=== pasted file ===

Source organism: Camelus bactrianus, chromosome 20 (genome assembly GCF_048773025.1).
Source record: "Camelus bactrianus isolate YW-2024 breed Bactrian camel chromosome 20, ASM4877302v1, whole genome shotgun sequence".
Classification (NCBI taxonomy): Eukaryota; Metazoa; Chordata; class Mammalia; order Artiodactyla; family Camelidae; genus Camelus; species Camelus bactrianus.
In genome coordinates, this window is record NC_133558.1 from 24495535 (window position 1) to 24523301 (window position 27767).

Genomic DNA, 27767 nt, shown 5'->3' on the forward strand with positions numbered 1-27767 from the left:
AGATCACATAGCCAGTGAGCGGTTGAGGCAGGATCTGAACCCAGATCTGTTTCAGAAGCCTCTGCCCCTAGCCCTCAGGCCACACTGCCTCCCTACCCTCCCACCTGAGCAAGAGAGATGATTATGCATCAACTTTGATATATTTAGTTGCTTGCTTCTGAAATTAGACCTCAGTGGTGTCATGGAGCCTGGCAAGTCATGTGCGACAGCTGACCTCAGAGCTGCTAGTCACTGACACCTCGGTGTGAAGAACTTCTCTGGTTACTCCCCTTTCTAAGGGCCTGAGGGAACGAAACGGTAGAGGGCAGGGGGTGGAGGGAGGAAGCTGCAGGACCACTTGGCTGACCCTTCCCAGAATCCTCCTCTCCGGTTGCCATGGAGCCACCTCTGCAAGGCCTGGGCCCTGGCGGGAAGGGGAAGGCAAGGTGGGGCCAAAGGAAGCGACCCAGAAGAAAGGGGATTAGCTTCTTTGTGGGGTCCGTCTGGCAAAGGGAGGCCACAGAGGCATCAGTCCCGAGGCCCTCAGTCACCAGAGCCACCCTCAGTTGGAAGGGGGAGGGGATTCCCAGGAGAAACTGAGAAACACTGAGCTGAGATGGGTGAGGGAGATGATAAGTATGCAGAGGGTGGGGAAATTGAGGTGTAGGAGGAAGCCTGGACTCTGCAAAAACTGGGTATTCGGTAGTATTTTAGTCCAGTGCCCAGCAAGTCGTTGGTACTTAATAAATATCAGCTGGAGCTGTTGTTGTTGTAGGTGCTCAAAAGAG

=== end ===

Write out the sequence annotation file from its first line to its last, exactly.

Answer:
Source organism: Camelus bactrianus, chromosome 20 (genome assembly GCF_048773025.1).
Source record: "Camelus bactrianus isolate YW-2024 breed Bactrian camel chromosome 20, ASM4877302v1, whole genome shotgun sequence".
Classification (NCBI taxonomy): Eukaryota; Metazoa; Chordata; class Mammalia; order Artiodactyla; family Camelidae; genus Camelus; species Camelus bactrianus.
In genome coordinates, this window is record NC_133558.1 from 24495535 (window position 1) to 24523301 (window position 27767).

Genomic DNA, 27767 nt, shown 5'->3' on the forward strand with positions numbered 1-27767 from the left:
AGATCACATAGCCAGTGAGCGGTTGAGGCAGGATCTGAACCCAGATCTGTTTCAGAAGCCTCTGCCCCTAGCCCTCAGGCCACACTGCCTCCCTACCCTCCCACCTGAGCAAGAGAGATGATTATGCATCAACTTTGATATATTTAGTTGCTTGCTTCTGAAATTAGACCTCAGTGGTGTCATGGAGCCTGGCAAGTCATGTGCGACAGCTGACCTCAGAGCTGCTAGTCACTGACACCTCGGTGTGAAGAACTTCTCTGGTTACTCCCCTTTCTAAGGGCCTGAGGGAACGAAACGGTAGAGGGCAGGGGGTGGAGGGAGGAAGCTGCAGGACCACTTGGCTGACCCTTCCCAGAATCCTCCTCTCCGGTTGCCATGGAGCCACCTCTGCAAGGCCTGGGCCCTGGCGGGAAGGGGAAGGCAAGGTGGGGCCAAAGGAAGCGACCCAGAAGAAAGGGGATTAGCTTCTTTGTGGGGTCCGTCTGGCAAAGGGAGGCCACAGAGGCATCAGTCCCGAGGCCCTCAGTCACCAGAGCCACCCTCAGTTGGAAGGGGGAGGGGATTCCCAGGAGAAACTGAGAAACACTGAGCTGAGATGGGTGAGGGAGATGATAAGTATGCAGAGGGTGGGGAAATTGAGGTGTAGGAGGAAGCCTGGACTCTGCAAAAACTGGGTATTCGGTAGTATTTTAGTCCAGTGCCCAGCAAGTCGTTGGTACTTAATAAATATCAGCTGGAGCTGTTGTTGTTGTAGGTGCTCAAAAGAG